1. Nat Turner Revolt (1831): Slave revolt in the South led by a Virginian slave, Nat Tuner. Tuner said he was guided by God to free his people. The insurrection lasted 48 hours and 60 whites were killed. South’s bloodiest slave insurrection. Significance: fear among white southerners, increased severity of the slave codes, collapse any movement of emancipation in the South
2. Anti-slavery argument (1830s-1860s): America is God’s Promised Land, except for slavery which is sin and must go. Not only must slaves be free, but they must be incorporated into American society.
3. Abolitionists (1830-1863): Political and social movement that called for the emancipation of all slaves. This movement emerged after the failure of the American Colonization Society of 1816. William Llyod Garrison being the most famous and radical abolitionist called for immediate emancipation through his Boston newspaper, the Liberator. He attacked the slave owner as a robber of souls, a non-Christian. Uncle Tom’s Cabin (1852) became the most famous abolitionist literature.
4. William L. Garrison (1831) on slavery: “I will be as harsh as truth, and as uncompromising as justice. On this subject, I do not wish to think, or speak, or write, with moderation . . . I am in earnest—I will not equivocate—I will not excuse—I will not retreat a single inch—AND I WILL BE HEARD.”
5. Wendell Phillips (1811-1884): An abolitionist from Boston. “The Patrician as Agitator” – Hofstadter. A lawyer of Massachusetts. He joined the Anti-Slavery Society and preached against slavery. His social philosophy was for immediate emancipation and for African Americans to be fully incorporated into American culture. His own family tried to place him in an insane asylum for joining the anti-slavery movement.
6. Pro-slavery argument (1830-1863): a good society is an aristocratic one and slavery as it exists in the South is a desirable and necessary foundation for a good society.
7. John C. Calhoun (1837): “Slavery is, instead of an evil, a good—a positive good.”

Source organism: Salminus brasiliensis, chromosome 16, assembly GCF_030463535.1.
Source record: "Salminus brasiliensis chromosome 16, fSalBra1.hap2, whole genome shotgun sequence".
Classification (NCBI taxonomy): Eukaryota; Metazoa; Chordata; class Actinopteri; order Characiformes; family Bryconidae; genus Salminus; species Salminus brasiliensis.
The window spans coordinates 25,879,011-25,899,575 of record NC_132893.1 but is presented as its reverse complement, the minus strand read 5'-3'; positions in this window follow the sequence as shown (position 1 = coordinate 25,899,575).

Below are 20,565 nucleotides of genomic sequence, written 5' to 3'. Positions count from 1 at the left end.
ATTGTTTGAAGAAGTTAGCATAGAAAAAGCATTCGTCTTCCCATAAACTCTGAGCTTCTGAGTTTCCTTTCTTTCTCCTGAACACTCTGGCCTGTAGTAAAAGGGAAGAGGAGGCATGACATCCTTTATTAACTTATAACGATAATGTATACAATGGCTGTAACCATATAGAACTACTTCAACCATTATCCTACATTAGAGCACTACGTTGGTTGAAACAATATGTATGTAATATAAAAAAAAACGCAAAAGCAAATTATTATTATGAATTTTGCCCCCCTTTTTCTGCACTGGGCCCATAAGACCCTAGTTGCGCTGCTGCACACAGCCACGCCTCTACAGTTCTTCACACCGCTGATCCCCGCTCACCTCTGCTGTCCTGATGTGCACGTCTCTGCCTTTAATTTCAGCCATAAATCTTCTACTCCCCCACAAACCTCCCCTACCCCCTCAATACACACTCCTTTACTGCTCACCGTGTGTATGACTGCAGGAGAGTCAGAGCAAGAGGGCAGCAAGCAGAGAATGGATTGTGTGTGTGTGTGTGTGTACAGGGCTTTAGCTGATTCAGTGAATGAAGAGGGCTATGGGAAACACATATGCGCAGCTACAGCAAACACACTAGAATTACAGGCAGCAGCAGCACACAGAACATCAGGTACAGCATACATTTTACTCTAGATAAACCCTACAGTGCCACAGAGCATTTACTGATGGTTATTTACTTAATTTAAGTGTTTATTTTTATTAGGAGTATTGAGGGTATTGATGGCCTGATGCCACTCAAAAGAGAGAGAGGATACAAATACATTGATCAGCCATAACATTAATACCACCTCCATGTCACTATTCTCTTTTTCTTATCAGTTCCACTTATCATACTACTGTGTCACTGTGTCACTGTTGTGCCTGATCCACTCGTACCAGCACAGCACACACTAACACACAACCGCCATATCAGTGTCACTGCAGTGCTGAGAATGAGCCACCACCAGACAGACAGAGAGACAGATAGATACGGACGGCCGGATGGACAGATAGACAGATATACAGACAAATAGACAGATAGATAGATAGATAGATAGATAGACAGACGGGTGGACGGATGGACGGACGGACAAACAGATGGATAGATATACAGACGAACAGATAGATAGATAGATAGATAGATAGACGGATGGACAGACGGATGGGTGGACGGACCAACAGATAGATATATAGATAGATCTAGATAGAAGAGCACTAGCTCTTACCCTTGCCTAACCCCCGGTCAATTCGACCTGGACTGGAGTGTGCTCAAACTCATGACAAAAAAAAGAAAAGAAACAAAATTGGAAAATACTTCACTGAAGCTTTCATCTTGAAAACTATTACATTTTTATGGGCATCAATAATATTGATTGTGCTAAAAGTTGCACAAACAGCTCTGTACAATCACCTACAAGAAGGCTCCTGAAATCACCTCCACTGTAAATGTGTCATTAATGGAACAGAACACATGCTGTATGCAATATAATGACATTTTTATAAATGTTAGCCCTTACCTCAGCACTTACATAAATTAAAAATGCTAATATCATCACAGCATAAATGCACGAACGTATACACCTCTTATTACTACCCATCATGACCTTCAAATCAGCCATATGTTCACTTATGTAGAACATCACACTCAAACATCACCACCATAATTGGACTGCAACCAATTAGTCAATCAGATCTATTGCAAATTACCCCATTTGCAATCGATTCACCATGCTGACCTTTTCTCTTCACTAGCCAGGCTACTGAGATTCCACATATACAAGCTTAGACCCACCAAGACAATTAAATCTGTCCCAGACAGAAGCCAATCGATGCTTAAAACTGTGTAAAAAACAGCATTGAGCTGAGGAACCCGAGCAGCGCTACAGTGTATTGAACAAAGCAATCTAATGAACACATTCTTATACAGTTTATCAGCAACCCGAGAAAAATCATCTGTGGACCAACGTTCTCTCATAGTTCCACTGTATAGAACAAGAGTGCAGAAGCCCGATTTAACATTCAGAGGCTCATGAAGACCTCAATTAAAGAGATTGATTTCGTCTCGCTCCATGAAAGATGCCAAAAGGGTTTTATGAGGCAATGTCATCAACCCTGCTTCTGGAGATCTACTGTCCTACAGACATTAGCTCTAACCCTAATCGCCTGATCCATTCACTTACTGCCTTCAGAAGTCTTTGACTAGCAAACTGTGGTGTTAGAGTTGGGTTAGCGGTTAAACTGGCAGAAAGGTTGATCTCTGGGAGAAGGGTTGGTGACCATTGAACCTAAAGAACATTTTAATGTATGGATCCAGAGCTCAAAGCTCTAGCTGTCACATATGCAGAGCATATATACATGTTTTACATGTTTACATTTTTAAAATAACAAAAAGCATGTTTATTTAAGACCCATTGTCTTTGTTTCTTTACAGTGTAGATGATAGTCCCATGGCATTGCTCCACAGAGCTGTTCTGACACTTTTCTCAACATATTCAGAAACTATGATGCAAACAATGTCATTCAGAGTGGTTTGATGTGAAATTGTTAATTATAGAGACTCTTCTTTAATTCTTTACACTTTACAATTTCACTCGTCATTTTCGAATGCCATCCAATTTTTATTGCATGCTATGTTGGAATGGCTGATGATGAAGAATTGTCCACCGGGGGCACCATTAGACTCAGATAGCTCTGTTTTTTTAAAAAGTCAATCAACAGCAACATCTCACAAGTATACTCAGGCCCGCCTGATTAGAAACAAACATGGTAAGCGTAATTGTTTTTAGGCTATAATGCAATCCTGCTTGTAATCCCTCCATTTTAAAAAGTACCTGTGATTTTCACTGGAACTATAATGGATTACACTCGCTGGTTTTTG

8. John C. Calhoun (1782-1850): Politician from South Carolina that deeply favored slavery, he referred to slavery as a “positive good” that belong to a “good society”. “The Marx of the Master Class”- Hofstadter.
9. Manifest Destiny (1840s): Phrase coined at the height of American expansion in the 1840s to explain and justify expansion. According to Americans expansion was obvious and bound to happen. The reasons for expansion were: (1) sense of mission (part of God’s plan and land for all), (2) lebensraum (land for all), (3) Geographical predestination (destined by nature and geography to expand all N. America and parts of S. America, John Quincy Adams: “A Natural Law). Less Notable motives for expansion: (1) Commercial exploitation and (2) Land speculation.
10. Mexican War (1846-1848): “Mr. Polk’s War”. Direct result of manifest destiny and American expansion under Polk’s presidency. War broke out between the two countries over an undisputed territory area in Texas. The War ended in 1848 with the Treaty of Guadalupe Hidalgo. As a result the U.S. acquires Texas, N.M., and California. Later the acquisition of Texas becomes controversial because of the issue over slavery.
11. Treaty of Guadalupe Hidalgo (1848): Ends the American-Mexican War. The treaty caused the U.S. to acquired Texas, N.M., and California. The US agrees to pay $15 Million to Mexico, and agreed to assure all claims of U.S. citizens against Mexico. “Victory for Manifest Destiny and the Democratic Party”. The Whigs opposed expansion and the Mexican War. Northern Abolitionists (minority group) opposed the War. The Majority of Americans approved of the War and expansion. Slavery became the primary issue of the new acquired territories.
12. Popular sovereignty (1850s): Political solution proposed by Stephen A. Douglas in respect to slavery in the new territories. Under...